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Secure erasing

Shredding sensitive files

Keep in mind that with current era harddisks, the data might be copied on write to some other place, so simply shredding data is not enough. But it can at least be made more difficult:

shred -v -z -u -f -n 20 file1 file2 file3...

Overwriting harddisks and/or partitions.

Obviously, iterating /dev/random over your block device a few times would be the safest way. But, this is not going to yield you much true randomness to quickly wipe a disk securely. You can resort to using /dev/urandom, and/or just use /dev/zero, but there's some alternatives.

Secure (enhanced) erase feature of harddisks

Most SSDs and some newer harddisks implement encryption already. They randomly initialize themselves with a new private key every time you "secure erase" them. This is much, much faster, because if you use this feature, it just regenerates a new private key and the old key is lost. Making all existing data pretty much unrecoverable.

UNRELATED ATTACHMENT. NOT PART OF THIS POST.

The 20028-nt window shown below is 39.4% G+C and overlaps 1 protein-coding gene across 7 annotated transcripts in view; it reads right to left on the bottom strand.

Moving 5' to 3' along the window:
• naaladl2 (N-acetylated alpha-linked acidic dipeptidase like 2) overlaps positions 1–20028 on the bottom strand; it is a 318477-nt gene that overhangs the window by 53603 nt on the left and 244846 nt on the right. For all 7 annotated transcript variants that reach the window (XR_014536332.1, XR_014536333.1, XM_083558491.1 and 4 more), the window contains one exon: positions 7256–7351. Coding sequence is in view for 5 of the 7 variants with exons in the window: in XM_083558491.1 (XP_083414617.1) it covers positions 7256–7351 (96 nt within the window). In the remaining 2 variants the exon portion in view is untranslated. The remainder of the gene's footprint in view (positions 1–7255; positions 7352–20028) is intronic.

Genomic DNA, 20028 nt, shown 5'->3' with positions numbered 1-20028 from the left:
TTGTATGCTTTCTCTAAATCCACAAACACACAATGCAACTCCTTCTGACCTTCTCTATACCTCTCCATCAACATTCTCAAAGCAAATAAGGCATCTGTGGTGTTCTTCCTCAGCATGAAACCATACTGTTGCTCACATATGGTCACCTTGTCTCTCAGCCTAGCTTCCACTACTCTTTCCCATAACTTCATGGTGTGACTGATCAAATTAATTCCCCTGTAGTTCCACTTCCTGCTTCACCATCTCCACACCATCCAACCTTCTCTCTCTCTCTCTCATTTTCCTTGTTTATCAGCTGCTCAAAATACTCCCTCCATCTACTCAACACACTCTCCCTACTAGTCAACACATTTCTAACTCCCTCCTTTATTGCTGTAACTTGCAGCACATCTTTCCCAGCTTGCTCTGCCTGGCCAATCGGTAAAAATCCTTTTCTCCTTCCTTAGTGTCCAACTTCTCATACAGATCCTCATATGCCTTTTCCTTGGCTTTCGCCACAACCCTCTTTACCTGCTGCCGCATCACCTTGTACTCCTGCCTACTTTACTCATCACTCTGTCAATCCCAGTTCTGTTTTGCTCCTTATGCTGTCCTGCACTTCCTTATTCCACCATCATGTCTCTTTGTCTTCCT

You can use the shred command for it as well:

shred -v /dev/sdX

dm-crypt / cryptsetup ("LUKS", but not really)

You can just use cryptsetup to create an encrypted container on the disk or partition:

cryptsetup open --type plain -d /dev/urandom /dev/sdX1 wipe_me

Zero the opened container:

dd if=/dev/zero of=/dev/mapper/wipe_me status=progress

Close it:

cryptsetup close wipe_me

If you also want to hide that you used this method for it, overwrite the LUKS-header:

dd if=/dev/urandom of=/dev/sdX1 bs=512 count=20480

Make sure you aim it at the correct partition and not the drive itself.